Nvidia surges to year high after bearish HSBC analyst capitulates
Nvidia’s stock jumped to its highest in a year on Tuesday, extending a recent rebound after HSBC flipped its recommendation on the graphics chipmaker to “buy” from “reduce,” pointing to opportunities in artificial intelligence.
HSBC Head of Technology Research Frank Lee had been the only one among 48 analysts covering Nvdia to have a negative rating on the chipmaker, according to Refinitiv data.
Nvidia’s 91% rally so far in 2023 makes it the S&P 500’s top-performing stock during that time. The Silicon Valley company’s stock has rebounded about 150% from its low in October.
Investors have been betting that Nvidia will become a dominant chip supplier in an emerging wave of artificial intelligence computing, even as the global semiconductor industry weathers a downturn in sales due to worries about the economy.
“We’re throwing in the towel on our previous Reduce and double upgrade Nvidia to Buy. We were too focused on the slowdown in datacentres, but what really surprised us was its pricing power on AI chips,” Lee wrote in a client note.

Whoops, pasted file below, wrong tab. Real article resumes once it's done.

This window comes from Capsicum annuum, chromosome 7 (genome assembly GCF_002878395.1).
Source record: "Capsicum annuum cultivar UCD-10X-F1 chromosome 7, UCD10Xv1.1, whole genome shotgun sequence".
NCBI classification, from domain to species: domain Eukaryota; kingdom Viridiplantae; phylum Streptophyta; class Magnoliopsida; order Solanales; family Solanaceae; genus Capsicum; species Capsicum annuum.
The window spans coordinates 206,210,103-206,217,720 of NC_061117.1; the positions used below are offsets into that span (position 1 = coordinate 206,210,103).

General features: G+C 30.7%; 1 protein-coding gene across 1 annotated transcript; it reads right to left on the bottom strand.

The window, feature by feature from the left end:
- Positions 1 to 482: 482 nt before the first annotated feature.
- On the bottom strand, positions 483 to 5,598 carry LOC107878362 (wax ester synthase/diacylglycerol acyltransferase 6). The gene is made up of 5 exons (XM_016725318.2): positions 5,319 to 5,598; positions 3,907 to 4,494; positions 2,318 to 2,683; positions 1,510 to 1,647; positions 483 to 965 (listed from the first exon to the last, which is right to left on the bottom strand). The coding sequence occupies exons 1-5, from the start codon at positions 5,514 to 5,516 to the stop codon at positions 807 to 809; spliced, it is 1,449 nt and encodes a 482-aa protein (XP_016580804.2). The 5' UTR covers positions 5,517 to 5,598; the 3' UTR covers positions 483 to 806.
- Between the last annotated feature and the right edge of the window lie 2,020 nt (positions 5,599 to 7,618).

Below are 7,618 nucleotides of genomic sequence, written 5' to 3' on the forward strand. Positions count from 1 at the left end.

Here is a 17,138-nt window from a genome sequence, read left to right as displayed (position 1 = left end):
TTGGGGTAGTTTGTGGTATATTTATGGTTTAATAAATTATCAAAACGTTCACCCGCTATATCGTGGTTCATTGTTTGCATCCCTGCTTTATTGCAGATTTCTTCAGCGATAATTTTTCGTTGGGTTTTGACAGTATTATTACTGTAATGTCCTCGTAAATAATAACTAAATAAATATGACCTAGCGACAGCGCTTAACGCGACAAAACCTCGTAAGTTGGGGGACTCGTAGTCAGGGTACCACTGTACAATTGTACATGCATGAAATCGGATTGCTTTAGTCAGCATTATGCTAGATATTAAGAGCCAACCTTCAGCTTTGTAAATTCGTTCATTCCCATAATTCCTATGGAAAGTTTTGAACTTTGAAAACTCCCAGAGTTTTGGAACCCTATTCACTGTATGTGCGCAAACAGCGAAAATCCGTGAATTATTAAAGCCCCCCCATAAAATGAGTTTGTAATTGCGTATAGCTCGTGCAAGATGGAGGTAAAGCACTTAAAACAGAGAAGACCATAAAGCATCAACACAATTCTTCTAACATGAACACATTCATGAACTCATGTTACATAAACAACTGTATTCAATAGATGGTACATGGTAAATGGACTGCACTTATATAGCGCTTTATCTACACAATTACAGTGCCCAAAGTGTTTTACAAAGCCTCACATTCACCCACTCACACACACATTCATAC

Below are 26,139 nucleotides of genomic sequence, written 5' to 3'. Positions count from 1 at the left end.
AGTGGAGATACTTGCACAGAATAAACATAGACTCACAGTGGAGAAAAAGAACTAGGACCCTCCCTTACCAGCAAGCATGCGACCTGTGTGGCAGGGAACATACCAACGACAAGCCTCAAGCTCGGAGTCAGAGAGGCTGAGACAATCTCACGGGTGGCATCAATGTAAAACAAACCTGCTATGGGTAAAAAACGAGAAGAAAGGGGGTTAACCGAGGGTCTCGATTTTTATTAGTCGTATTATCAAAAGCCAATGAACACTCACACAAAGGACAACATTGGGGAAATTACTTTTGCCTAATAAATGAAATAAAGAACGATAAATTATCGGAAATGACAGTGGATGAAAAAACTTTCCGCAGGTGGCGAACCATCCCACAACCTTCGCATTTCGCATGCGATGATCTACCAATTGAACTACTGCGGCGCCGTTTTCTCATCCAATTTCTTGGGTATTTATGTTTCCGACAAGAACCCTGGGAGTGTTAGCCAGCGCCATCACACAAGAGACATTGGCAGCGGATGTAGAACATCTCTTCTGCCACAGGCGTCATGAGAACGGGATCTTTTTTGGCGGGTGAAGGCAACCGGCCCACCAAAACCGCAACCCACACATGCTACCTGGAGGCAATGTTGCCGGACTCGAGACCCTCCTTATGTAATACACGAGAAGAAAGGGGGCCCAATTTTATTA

Nvidia rose to $281.10 on Tuesday, its highest level since March 2022. It was last at $279.23, a gain of 3.4% for the session.
Lee lifted his price target to $355 from $175. That compares to a median price target of $298.50.
Nearly $11 billion worth of Nvidia stock had been exchanged as of midday on Tuesday, making it Wall Street’s most traded stock for the session, according to Refinitiv.
Nvidia on Feb. 22 forecast first-quarter revenue above Wall Street estimates, with CEO Jensen Huang telling analysts that use of its chips to power artificial intelligence services like chatbots had “gone through the roof.”
With a market capitalization of $687 billion, Nvidia has become the fifth most valuable company on Wall Street, trailing only Apple, Microsoft, Alphabet and Amazon, and beating Tesla by about $100 billion.
Nvidia’s shares remain down about 17% from their record high close in November 2021. Reuters
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